Congers, NY (PRWEB) May 2, 2004
People have come from as far away as South Africa and Australia to attend adoptee Joe Soll's "Healing Weekends" in Congers, NY. The healing weekend experience is for those separated by adoption, primarily adoptees and natural mothers.
Joe, a black market baby, was adopted at birth. He began a search for his natural mother in 1982 and now 22 years later has acknowledged that he probably will never find her. He first started a support group in 1983, which evolved into the formal organization of non-profit Adoption CrossroadsÂ® in 1986, including an informative website at http://www.adoptioncrossroads.org. He eventually added the "Healing Weekends" held six times a year, for adoptees and natural moms.
About starting his support group, Joe said: "I realized the search group I was going to was missing the boat by not working on feelings. I was so used to feeling (over)whelmed that I needed to do something for me and others."
The website presents a picture of adoption that most people never hear about: The picture presented is from the perspective of natural parents and adoptees. In the articles and on the forum, the words grief, loss, anger, trauma and even exploitation are found. There is mention of injury from separating moms and their babies. Is it all Joe's experience only? No, many adoptees and moms are telling their stories and searching for support and validation of their feelings. Because of the misperception in the United States that everything about adoption is good, this type of support is almost non-existent for adoptees and natural family members.
An Electrical Engineer, Joe has spent time on the top of the Empire State building and the World Trade Center, installing TV transmission facilities in the towers and transmitters in the facilities below the roof, as well as designing computer systems for those same facilities.
Running the meetings and going to therapy himself led Joe to graduate school in social work, which he began about the same time he got a BS in Computer Science. He graduated with an MSW in 1990, took the state licensing exam and became a certified social worker.
The support group meetings held in Manhattan and in Congers, NY, draw people from as far away as Boston to the North and Baltimore to the South.
About the support aspect of his work, Joe says this: "I am often asked if we can truly heal from our woundsÂ Injuries caused by separation of mother and child can, in time and with work, be dealt with effectively to the point where the loss will not interfere with our daily lives. Instead the pain might rear its head a few times a year." In spite of the optimism in his statement, Joe emphasizes the words "in time and with work" in bold lettering.
Regarding searching for a lost relative, Joe said: "My website has a referral list of over 470 search/support groups world-wide. My biggest concern for those searching is that they prepare. If they truly prepare, it will be a win-win in the end."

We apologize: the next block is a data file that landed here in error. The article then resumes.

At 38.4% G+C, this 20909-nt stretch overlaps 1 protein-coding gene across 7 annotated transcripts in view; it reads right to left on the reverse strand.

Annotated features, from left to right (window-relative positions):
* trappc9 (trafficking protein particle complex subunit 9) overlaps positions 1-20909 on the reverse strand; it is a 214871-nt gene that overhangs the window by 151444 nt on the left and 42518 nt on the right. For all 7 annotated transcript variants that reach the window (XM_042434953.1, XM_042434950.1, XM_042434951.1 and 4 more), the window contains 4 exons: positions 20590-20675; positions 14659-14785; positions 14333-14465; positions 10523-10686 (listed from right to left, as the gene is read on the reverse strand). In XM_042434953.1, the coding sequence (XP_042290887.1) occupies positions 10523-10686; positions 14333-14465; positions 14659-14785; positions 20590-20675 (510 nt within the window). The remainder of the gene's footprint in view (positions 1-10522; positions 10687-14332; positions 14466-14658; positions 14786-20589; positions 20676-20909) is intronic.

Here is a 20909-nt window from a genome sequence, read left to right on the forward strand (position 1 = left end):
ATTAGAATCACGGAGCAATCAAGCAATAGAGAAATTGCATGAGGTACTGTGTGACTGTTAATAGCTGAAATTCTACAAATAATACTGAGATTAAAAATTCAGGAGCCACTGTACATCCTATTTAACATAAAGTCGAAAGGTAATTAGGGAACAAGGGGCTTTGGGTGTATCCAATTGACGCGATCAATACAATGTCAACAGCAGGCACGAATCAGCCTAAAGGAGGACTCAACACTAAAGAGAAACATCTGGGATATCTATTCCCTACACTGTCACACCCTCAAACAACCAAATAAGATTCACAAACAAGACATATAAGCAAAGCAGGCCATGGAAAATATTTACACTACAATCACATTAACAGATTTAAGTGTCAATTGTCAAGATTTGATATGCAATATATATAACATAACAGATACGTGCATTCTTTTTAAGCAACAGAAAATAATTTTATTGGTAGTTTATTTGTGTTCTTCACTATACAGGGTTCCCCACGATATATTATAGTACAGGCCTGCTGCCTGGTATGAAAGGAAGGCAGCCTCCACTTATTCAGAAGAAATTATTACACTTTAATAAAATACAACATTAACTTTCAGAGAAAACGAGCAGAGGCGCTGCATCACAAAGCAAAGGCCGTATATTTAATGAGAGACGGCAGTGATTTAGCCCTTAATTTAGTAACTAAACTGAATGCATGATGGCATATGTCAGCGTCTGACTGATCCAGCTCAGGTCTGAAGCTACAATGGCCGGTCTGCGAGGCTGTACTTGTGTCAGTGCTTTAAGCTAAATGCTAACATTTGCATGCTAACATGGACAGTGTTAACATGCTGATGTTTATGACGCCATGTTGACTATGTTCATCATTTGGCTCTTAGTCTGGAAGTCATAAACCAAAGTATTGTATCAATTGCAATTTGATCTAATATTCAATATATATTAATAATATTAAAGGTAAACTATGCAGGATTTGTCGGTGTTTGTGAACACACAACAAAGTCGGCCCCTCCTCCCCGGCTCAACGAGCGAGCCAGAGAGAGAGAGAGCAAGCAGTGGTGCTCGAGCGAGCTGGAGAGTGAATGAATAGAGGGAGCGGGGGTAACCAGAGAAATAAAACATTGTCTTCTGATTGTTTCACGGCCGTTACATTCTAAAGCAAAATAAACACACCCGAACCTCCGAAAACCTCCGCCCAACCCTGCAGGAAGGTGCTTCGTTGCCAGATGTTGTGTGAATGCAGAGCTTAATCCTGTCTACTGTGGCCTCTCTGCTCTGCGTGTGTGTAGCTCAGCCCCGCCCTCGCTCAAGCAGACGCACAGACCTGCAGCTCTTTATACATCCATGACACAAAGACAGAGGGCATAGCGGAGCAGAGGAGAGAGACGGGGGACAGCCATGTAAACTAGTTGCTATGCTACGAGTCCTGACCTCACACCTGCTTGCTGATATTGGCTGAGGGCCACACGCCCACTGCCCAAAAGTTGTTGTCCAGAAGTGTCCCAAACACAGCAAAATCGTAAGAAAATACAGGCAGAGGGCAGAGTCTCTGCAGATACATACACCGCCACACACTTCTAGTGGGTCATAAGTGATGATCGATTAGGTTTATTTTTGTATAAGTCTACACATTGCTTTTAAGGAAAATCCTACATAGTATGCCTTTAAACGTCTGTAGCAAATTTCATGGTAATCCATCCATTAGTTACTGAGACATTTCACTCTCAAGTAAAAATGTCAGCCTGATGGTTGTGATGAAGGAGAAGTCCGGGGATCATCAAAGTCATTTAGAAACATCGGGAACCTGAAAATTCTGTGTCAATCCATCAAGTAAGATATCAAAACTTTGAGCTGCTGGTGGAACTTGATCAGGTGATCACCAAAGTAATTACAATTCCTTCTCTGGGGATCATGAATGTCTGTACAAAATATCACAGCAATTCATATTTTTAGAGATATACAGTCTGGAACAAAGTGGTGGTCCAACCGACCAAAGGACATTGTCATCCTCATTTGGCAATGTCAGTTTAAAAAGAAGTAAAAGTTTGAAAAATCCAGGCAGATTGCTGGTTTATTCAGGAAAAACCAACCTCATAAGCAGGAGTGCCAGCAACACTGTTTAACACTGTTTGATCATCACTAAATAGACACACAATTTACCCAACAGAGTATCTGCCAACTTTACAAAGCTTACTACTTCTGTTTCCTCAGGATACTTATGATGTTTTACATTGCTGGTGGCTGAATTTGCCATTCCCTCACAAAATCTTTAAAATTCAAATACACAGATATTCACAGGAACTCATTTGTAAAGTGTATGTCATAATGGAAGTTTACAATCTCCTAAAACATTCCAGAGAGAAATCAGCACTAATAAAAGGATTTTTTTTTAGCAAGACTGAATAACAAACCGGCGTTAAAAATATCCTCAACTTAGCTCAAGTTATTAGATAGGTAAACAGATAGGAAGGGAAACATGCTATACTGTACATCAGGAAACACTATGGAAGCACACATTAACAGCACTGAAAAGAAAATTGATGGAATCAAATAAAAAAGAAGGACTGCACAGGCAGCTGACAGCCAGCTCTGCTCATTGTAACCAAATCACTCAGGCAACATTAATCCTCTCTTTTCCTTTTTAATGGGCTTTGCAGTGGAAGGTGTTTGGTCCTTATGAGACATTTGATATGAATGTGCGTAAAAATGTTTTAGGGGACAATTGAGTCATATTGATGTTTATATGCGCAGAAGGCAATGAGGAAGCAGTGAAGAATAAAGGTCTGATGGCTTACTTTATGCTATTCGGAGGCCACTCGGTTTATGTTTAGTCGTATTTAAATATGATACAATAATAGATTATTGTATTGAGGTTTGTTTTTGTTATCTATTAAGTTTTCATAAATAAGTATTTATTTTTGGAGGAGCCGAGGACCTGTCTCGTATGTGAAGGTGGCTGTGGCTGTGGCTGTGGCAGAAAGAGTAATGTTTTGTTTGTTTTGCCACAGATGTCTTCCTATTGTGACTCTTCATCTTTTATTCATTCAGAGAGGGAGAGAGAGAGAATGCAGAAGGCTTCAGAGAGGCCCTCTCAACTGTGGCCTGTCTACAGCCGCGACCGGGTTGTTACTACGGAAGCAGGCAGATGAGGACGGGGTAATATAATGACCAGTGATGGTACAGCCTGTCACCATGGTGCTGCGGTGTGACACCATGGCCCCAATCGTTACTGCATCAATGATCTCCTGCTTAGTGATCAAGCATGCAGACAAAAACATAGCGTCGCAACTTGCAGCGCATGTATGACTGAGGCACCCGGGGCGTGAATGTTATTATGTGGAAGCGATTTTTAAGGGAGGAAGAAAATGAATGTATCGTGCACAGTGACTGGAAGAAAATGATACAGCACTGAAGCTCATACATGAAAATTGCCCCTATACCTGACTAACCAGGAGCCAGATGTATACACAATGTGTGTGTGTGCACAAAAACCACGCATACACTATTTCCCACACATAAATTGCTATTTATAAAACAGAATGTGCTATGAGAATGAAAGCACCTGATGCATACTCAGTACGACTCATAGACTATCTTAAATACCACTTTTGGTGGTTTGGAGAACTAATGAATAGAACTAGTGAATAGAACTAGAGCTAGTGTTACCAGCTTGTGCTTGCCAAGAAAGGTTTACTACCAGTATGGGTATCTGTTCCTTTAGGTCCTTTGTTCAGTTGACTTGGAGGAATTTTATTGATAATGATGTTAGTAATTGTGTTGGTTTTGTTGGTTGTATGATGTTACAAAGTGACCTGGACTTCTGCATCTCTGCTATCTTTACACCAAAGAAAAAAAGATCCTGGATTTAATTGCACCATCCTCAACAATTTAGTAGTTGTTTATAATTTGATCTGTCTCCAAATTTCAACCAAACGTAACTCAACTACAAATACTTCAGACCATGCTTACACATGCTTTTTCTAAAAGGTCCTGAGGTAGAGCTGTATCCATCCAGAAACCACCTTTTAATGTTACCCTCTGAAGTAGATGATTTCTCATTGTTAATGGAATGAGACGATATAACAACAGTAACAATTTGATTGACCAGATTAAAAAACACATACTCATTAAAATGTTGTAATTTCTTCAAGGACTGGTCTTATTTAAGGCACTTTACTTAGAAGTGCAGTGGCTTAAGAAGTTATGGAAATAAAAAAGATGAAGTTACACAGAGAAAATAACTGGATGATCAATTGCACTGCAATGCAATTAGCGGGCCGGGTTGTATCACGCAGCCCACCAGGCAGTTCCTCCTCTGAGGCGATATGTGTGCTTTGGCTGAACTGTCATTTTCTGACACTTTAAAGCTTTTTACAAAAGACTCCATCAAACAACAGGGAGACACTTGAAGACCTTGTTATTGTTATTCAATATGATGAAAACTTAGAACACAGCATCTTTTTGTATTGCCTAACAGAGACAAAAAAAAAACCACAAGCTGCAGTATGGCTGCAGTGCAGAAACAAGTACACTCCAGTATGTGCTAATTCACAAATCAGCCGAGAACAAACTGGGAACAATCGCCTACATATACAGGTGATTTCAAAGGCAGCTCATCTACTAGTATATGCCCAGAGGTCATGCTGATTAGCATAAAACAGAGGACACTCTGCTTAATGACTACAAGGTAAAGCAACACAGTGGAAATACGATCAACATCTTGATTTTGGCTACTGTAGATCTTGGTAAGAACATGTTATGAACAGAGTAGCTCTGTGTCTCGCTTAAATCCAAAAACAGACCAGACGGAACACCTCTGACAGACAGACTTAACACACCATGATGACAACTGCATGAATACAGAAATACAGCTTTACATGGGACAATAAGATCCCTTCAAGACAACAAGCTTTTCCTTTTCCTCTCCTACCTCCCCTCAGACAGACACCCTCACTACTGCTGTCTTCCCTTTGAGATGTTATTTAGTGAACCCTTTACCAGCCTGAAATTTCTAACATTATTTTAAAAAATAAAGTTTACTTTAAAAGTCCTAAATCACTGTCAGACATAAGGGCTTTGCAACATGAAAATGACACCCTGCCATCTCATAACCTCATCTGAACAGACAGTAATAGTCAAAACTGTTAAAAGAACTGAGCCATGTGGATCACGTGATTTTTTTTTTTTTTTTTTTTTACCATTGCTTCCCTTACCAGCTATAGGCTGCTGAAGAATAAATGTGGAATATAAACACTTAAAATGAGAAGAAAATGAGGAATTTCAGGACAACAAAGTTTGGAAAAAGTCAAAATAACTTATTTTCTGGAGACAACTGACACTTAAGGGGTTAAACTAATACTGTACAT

Asked what one thing he would change about adoption, Joe quickly stated: "I'd eliminate it. I'd do what other more civilized countries do: Great sex education and provide services for women to keep their babies. Many countries with good sex education have the lowest teen pregnancy rates in the world, the lowest abortion rates in the world and an almost negligible number of mothers and babies separated by adoption. Utilize kinship care and guardianship for those children whose mothers are unable to care for them."
"If twelve babies are separated from their moms in Holland in any given year that would be a lot. In the US, a mom and her baby are separated on average every 10 minutes, which adds up to over 51,000 a year."
From one of the attendees at his Healing Weekend: "For me, each session was like peeling back the layers of an onion to get to the coreÂ I will be forever grateful to Joe Soll (and his commitment to healing the deep wounds that placing a child for adoption inflicts on all of us). - Jeanne from WI"
Joe has also authored the two "Adoption Healing" books; the one specifically "for Moms" is co-authored by Karen Wilson Buterbaugh. Said adoptee Patty Schlossberg regarding Joe's first book, which is for adoptees: "You have no idea how much it helped me. Before reading the book, I had no idea how things were from the mothers' perspective. I felt I was unwanted and had just been more or less dumped. Reading this book has helped me look at what happened in a new light and has validated what my natural mother had been trying to tell me."
The second book "for Moms" validates the feelings of mothers who have lost a child to adoption, providing ample quotes and dispelling myths. This quote from the book shows how attitudes towards helping mothers changed over time as the demand for "adoptable" infants increased:
"The Crittenton caseworker's careful records reveal how the agency, which had originally gone to great lengths and expenses to compel a woman to keep her child, now applied great psychological pressure upon a mother to place her child for adoption." Â And Sin No More: Social Policy And Unwed Mothers In Cleveland 1855 To 1990 Â Marian J. Morton (1993)
One of Joe's favorite quotations is from Anna Freud: "The horrors of war, pale beside the loss of a mother." Joe modifies the original quote adding "(or a baby)" on the end of it to cover a mother's loss experience.
Joe Soll, CSW
74 Lakewood Dr.
Congers, NY 10920
Phone: (845) 268-0283
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